Look at this from a business's point of view, rather than a software developer.
Say I run a small business, perhaps a lawyer's office. No one in the company writes software. But my company needs a lot of software to make money. IT costs are a major issue for smaller companies, consider the basic infrastructure
- A PC of some kind for every employer, and the operating system for it
- An office suite (word processor, spreadsheet, and probably presentation software)
- File servers and some collaboration software.
- Other productivity software (time keeping, for example)
- Accounting and payroll systems
- Regular upgrades for all the software
Not that long ago, a new business had only one realistic option. The OS came with the computer, and everything else followed. But today there are widely used open source alternatives for everything in the list above. Even more interestingly, if it's a Linux based solution, you can often get away with lower spec'd (i.e. cheaper) PC's.
So going with Linux, Open/Libre Office, and other open source packages will save my company a lot of money each year. Possibly enough to hire another employee to help generate revenue. That's more jobs and more businesses feeding the economy. That may mean more clients and more revenue.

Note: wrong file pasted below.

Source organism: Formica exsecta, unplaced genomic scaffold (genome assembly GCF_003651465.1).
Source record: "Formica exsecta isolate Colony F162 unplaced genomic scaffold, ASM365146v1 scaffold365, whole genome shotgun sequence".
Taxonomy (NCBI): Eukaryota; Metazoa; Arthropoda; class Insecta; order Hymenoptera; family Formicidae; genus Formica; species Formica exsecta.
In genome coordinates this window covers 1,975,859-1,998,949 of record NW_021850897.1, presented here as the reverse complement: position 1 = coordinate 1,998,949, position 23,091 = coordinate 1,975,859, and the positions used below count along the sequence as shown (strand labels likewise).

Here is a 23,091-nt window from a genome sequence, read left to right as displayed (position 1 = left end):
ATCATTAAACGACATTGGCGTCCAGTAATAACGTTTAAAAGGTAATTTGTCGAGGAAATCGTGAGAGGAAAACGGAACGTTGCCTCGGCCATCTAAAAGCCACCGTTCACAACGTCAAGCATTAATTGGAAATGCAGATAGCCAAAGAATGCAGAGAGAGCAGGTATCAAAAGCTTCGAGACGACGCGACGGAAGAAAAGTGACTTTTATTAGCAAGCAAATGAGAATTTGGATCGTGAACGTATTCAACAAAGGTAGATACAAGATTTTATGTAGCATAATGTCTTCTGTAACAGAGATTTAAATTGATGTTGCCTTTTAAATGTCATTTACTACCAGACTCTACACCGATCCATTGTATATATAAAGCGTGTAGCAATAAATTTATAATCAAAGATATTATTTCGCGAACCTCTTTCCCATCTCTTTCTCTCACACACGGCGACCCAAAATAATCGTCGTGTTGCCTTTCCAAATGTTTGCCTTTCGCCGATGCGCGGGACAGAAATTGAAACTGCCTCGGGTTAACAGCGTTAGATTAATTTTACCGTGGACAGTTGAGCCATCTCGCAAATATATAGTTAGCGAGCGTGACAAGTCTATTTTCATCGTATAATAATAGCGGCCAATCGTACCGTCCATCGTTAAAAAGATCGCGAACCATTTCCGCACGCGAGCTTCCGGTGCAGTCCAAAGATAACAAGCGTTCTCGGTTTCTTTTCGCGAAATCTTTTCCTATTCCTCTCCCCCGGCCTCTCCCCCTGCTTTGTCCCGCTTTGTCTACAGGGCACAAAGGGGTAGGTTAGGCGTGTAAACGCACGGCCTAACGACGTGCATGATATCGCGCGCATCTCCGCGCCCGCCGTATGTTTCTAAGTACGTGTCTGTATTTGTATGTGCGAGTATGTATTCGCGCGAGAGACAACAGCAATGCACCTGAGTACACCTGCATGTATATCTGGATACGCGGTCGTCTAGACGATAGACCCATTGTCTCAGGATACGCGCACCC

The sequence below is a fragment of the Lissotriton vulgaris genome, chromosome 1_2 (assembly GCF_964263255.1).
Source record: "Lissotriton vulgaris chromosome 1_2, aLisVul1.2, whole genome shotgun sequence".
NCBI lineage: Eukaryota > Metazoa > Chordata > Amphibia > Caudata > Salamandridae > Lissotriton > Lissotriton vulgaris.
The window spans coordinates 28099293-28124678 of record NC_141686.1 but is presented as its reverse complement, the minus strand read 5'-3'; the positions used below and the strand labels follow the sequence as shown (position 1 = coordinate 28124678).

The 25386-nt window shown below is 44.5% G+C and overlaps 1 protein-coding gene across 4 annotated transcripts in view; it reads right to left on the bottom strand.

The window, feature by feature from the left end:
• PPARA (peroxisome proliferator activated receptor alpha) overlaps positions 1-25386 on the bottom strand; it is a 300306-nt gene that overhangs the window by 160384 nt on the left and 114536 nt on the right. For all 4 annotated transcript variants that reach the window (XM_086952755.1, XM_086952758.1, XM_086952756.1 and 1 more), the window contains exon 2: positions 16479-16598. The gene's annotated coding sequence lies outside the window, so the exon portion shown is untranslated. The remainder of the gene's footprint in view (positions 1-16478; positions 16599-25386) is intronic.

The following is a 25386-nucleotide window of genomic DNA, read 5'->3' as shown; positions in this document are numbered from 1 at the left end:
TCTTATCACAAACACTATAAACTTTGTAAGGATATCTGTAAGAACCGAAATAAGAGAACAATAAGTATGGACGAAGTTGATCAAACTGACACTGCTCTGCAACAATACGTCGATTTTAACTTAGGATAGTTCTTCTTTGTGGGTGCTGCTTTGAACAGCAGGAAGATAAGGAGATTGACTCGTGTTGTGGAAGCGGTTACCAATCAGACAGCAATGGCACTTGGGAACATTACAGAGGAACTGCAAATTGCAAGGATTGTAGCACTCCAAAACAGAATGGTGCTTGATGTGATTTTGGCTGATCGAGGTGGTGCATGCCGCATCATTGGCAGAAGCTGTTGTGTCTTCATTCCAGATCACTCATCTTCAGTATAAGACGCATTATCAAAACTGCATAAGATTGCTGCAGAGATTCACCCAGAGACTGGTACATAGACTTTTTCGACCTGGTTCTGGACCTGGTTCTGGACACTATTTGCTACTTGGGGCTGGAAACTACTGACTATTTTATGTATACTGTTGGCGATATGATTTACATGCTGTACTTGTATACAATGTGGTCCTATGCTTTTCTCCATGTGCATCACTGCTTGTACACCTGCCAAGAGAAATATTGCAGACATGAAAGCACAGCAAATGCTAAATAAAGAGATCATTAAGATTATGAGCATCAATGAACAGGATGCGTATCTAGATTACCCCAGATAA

The biggest downside, of course, is the lack of a one-stop-support organization ... and anyone who's ever listened to the hold-jockeys at a certain company for hours can talk to you about just how well that works out.
The other is simply the difficulty for a non-savvy user to know which software to use, or even what exists.
But these actually open up scope for a new business: consultants who, for a fee, help set up the office for new businesses. They identify the right software, and set it up. They might even provide the ongoing support.
On a much smaller scale, my entire household is moving away from Windows to Macs as the old laptops die. I used to have multiple licenses of Office etc. Today, the only software I regularly buy is Turbotax once a year and every few years I update Quicken.
Apple doesn't even charge for major OS upgrades any more. And a Mac is close enough to Linux for me to be able to do full OS development on it with all my favorite libraries and tools.
My development desktop at work runs Ubuntu and there isn't a single piece of paid-for software on it. My employer has hundreds of these.